The big players in health care in South Dakota have decided that they are ready to buck South Dakota’s one-party regime and help put Medicaid expansion to a public vote. They agree with research (lots of research) and observers not blinded by Obama Derangement Syndrome or Kristi Noem‘s 2024 earrings that expanding Medicaid would do lots of good for South Dakotans:
“Our members are very committed to ensuring every South Dakotan has access to affordable healthcare, and that includes expanding Medicaid,” said Tim Rave, President and CEO of the South Dakota Association of Healthcare Organizations. “This initiative will deliver healthcare to hardworking South Dakotans, keep rural hospitals open, and boost our economy” [Jody Heemstra, “Broad Coalition Forms to Pursue Medicaid Expansion Ballot Measure in South Dakota,” DRGNews.com, 2020.12.11].
A broad coalition of patient advocates, nurses, hospitals and grassroots organizations is advancing a 2022 ballot measure effort to expand Medicaid in South Dakota.
The group, which includes the American Cancer Society Cancer Action Network, AARP South Dakota, Avera Health, Community HealthCare Association of the Dakotas, Great Plains Tribal Leaders Health Board, Monument Health, Sanford Health, South Dakota Association of Healthcare Organizations, South Dakota Farmers Union, South Dakota Medical Association and South Dakota Nurses Association, recently formed a ballot committee called South Dakotans Decide Healthcare. The group has already submitted ballot language to the Attorney General for review [Heemstra, 2020.12.11].
“This should have been done long ago when the Affordable Care Act (ACA) was passed in 2010,” said Doug Sombke, SDFU President. “South Dakota has the highest percentage of uninsured low income adults (18-65) in the entire nation. Reforming Medicaid is not only the right thing to do, it is also good economics. It will shore up our ailing rural healthcare systems and help our rural economy. The Farmers Union is all in and committed to do whatever it takes to get this important measure before the voters in November of 2022” [Dakotans for Health, press release, 2020.11.12].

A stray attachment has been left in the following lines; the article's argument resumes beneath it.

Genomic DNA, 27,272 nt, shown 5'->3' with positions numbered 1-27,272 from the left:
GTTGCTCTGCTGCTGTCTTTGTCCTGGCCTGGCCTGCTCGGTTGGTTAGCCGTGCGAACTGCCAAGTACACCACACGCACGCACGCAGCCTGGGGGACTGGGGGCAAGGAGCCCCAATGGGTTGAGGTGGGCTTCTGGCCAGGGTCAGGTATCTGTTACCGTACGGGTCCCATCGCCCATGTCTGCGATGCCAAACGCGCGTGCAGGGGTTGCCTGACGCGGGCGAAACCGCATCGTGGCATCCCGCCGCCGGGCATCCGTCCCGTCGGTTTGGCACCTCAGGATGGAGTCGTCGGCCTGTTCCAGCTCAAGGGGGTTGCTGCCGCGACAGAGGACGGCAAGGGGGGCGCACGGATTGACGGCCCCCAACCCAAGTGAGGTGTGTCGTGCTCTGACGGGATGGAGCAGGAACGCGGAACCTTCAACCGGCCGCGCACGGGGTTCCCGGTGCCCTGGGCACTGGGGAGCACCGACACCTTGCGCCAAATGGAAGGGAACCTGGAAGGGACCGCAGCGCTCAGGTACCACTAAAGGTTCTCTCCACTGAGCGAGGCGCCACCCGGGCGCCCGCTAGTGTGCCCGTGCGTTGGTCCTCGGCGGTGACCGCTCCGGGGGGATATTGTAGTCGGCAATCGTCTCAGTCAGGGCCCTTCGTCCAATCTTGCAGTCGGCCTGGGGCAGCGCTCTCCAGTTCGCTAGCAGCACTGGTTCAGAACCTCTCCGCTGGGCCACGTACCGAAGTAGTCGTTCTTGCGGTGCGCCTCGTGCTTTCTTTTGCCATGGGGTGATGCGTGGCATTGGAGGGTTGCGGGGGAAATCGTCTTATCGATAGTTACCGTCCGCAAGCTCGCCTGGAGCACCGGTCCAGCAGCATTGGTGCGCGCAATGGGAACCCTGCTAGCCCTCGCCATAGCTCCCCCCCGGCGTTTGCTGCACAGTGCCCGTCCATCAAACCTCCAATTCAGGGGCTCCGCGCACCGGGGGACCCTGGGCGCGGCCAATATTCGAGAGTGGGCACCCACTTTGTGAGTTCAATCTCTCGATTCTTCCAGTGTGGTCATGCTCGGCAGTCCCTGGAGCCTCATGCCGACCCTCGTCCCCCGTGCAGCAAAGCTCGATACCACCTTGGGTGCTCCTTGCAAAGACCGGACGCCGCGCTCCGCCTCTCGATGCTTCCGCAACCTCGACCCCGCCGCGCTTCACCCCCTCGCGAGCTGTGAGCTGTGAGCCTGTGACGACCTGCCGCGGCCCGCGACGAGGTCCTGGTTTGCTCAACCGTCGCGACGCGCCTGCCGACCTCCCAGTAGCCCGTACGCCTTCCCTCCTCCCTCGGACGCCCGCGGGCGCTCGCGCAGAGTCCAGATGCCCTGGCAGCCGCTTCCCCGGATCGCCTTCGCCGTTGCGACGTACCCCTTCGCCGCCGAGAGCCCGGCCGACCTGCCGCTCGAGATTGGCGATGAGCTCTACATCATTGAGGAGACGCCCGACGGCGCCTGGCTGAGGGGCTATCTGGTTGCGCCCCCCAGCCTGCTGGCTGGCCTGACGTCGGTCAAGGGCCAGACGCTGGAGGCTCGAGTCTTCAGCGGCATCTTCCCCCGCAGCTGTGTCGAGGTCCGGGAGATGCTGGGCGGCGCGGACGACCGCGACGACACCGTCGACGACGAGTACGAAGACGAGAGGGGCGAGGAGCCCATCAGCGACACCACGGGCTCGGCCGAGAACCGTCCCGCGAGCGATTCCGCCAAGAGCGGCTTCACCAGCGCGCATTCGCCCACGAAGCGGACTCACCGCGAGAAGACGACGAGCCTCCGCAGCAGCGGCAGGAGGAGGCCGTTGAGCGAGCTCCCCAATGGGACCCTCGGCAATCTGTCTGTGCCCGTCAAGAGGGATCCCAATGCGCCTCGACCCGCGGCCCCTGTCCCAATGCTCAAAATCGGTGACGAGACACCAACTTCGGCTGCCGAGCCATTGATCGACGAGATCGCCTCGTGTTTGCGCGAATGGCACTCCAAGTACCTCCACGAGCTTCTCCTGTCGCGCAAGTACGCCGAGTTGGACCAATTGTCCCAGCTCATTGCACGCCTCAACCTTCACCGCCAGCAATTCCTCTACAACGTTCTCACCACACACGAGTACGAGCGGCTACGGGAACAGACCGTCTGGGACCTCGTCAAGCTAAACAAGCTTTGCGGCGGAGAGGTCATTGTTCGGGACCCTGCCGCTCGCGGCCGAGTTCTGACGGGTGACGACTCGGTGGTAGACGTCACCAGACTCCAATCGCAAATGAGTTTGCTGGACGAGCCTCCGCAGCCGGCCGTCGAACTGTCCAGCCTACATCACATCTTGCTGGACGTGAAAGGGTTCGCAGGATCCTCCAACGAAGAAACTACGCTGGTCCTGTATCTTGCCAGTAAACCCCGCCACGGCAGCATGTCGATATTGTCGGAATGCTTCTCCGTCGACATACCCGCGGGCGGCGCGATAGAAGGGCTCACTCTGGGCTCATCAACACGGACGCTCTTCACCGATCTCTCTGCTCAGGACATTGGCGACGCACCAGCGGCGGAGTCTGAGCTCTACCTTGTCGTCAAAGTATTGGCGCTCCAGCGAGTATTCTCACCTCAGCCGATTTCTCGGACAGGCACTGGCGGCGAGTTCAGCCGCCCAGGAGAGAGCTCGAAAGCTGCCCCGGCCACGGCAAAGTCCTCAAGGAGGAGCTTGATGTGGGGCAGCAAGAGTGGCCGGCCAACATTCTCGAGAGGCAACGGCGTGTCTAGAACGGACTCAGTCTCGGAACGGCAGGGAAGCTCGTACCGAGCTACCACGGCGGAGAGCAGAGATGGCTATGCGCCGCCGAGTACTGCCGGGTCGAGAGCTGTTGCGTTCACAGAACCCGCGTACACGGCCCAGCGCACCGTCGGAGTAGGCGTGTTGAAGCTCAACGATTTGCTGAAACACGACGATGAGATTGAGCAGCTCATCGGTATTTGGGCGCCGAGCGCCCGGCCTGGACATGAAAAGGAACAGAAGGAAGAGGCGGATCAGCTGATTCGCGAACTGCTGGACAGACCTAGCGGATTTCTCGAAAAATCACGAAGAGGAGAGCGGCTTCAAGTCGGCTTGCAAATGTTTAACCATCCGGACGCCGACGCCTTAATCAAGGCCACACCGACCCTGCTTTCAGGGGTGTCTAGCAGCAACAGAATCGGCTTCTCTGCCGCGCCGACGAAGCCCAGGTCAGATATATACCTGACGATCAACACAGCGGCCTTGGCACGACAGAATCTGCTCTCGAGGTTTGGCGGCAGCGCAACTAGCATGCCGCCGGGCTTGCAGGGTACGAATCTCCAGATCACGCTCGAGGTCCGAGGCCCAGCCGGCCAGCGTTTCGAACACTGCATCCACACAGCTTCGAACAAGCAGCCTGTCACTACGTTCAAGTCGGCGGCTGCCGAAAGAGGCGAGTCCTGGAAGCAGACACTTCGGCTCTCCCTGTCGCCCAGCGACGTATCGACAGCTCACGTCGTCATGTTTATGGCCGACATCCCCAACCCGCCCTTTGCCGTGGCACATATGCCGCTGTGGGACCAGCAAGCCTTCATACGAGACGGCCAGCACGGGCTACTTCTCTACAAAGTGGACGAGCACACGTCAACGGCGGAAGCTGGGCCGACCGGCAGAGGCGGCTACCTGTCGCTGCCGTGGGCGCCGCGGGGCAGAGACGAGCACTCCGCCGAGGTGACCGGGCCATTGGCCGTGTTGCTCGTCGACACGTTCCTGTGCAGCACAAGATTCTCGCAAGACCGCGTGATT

Hmmm… Farmers Union and the hospitals want to petition Medicaid expansion onto the 2022 ballot. Dakotans for Health has a bus with plenty of room that can take us all there right now. But instead of taking that bus, the hospitals and their pals want to take another bus that isn’t even built yet and won’t be out of the garage until February at the earliest (and given how distracted the Attorney General is right now taking phone calls, I’m pretty sure he’ll take the maximum 60 days to review the new petition). To give up three months of signature-gathering during a pandemic that makes petitioning extraordinarily difficult is an enormous and potentially fatal error.
To sacrifice the three-month advantage Dakotans for Health has, when they could be out recruiting grassroots volunteers and putting them to work immediately collecting petition signatures, the hospitals must have come up with a gangbusters-better initiative petition. But take a look at South Dakotans Decide Healthcare’s draft petition alongside Dakotans for Health’s approved and active petition, and you may struggle to find any clear advantage of their language over the petition Dakotans for Health is circulating now:
The hospitals through SDDH are proposing a constitutional amendment, just like Dakotans for Health. Petitions to amend the South Dakota Constitution require twice the signatures of petitions for initiated laws (33,921 versus 16,961). So the hospitals are taking the same approach as Dakotans for Health, figuring that they need to write Medicaid expansion into the Constitution to insulate it from Legislative undoing. But the hospitals are also taking on the same doubled signature burden and the same persuasive burden of convincing voters we need to tinker with the Constitution instead of just passing a law. So the new petition has no advantage there.
The hospitals’ draft language is about 80% longer than D4H’s approved and active petition (my rough pre-breakfast count from these damnable scanned and thus not searchable or countable shows 270 words SDDH versus 150 D4H). Both are still short compared to some of the measures we’ve seen petitioned and approved. But in general, the longer the petition, the less signers and voters like it. So no advantage for the new draft amendment on length.
In substance, the hospitals’ draft amendment differs little from D4H’s active amendment petition. Both measures expand Medicaid to all adults in South Dakota making up to 133% of the poverty level. The SDDH measure includes language about the confusing extra five percent for applicable family size, but since D4H’s amendment says its eligibility will be determined “as provided by federal law,” as long as the feds apply the Affordable Care Act to expand Medicaid to an effective income threshold of 138%, the D4H amendment appears to achieve the same effective goal.